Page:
Fine Motor Development as a preschooler involves mastering precise and accurate small muscle movements of the fingers and hands in order to reach, grasp and manipulate small objects.

Typical Skills

  • Builds a tower of nine blocks
  • Handles scissors and cuts out simple designs
  • Holds pencil with thumb and forefinger in adult-like grasp
  • Draws a house, and people with two to four body parts
  • Can button large buttons

Emerging Skills

  • Carries liquid in a cup, with some spillage
  • Puts on shoes, but not yet able to tie laces
  • Tries to print some capital letters (usually the letters in her name)
  • Dresses and undresses without assistance
  • Cuts out and pastes simple shapes

Activities to Support Your Child's Development

Gross Motor

Gross Motor Development allows a child to gain balance and bring large muscles under control in order to master physical activities such as sitting, crawling, walking, running, climbing, jumping and generally enjoying all their body allows them to do.

Typical Skills

  • Runs several steps with alternating arm movements
  • Catches, bounces and throws a ball easily
  • Climbs, slides and swings on playground equipment
  • Gets up from squatting position without any help
  • Gallops, runs, walks, wiggles, and tiptoes with other classmates

Emerging Skills

  • Catches a large ball with arms extended
  • Gallops, runs, walks and tiptoes as part of a group activity
  • Jumps off the ground with a two-footed jump
  • Turns somersaults
  • Stands on one foot with momentary balance

Activities to Support Your Child's Development

Intellectual

Intellectual Development as a preschooler includes being able to think creatively and abstractly, to pay attention, solve problems and develop keen judgement along with a lifelong readiness to learn.

Typical Skills

  • Enjoys dramatic play and role playing; play is becoming more realistic, e.g., school, fire station, shop
  • Classifies objects by purpose, e.g., ‘to play with’, ‘to wear’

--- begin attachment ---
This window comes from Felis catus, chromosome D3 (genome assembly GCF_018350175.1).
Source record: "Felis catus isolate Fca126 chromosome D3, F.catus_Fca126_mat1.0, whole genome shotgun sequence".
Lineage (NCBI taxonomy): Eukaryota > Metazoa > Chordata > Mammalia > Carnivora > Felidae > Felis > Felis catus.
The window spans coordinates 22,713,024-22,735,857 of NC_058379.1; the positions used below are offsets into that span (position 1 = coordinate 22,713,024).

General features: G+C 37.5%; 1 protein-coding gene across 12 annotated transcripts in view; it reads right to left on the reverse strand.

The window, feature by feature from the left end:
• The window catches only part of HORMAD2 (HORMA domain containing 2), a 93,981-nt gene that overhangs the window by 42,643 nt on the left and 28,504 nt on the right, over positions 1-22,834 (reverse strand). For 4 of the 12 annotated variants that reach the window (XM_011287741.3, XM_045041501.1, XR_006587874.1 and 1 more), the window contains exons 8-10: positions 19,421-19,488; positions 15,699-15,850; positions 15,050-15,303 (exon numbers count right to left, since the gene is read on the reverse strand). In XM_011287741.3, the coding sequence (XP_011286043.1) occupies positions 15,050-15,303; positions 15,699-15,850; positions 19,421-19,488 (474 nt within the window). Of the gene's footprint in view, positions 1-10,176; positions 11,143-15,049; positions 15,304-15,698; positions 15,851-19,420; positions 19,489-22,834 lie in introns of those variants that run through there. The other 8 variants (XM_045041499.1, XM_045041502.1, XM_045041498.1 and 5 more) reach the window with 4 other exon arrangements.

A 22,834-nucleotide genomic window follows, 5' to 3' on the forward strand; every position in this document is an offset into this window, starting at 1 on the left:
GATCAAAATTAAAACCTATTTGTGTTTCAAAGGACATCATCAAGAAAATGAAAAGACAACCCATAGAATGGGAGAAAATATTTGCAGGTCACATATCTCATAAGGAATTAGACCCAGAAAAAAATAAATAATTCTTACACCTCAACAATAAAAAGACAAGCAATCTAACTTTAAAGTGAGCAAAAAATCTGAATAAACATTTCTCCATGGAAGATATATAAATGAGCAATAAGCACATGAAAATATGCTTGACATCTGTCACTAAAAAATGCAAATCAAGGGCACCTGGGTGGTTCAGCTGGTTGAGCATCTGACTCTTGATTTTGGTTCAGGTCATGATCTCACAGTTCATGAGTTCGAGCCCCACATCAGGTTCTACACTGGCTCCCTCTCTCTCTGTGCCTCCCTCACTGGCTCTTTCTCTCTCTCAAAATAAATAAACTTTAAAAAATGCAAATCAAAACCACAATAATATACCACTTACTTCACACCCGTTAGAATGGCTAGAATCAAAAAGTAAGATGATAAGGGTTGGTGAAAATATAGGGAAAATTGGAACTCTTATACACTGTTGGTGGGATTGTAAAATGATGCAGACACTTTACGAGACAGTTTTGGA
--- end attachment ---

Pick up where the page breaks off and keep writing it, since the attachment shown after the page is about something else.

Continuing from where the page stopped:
• Understands the order of daily routines
  • Sorts objects by colour and size
  • Counts objects

Emerging Skills

  • Sorts and classifies objects by characteristics
  • Understands ideas like opposites
  • Understands different forms of measurement, such as weight, height and length
  • Attaches words to numbers, for example, when you say the word ‘three’, it means three things
  • Understands time intervals better, e.g., today, tomorrow, yesterday

Activities to Support Your Child's Development

Language

Language Development as a preschooler includes the ability to speak in sentences that make sense to most people, enjoyment of  retelling stories, and talking about something that happened to them. This will lead to a love for books and an ability to recognize letters.

Typical Skills

  • Enjoys books, simple songs, nursery rhymes, nonsense words and stories
  • Uses a vocabulary of about 900 words
  • Uses sentences with five words
  • Uses plurals and pronouns, e.g., ‘I, you and me’
  • Understands position words, such as ‘in’, ‘out’, ‘behind’, ‘in front of’

Emerging Skills

  • Asks and answers ‘who, what, where, why, when, how’ questions
  • Can follow a three-part command
  • Recognizes some letters and words
  • Uses regular past tense forms, but may add ‘ed’ to some words (e.g., eat-ed)
  • Understands “It’s time to”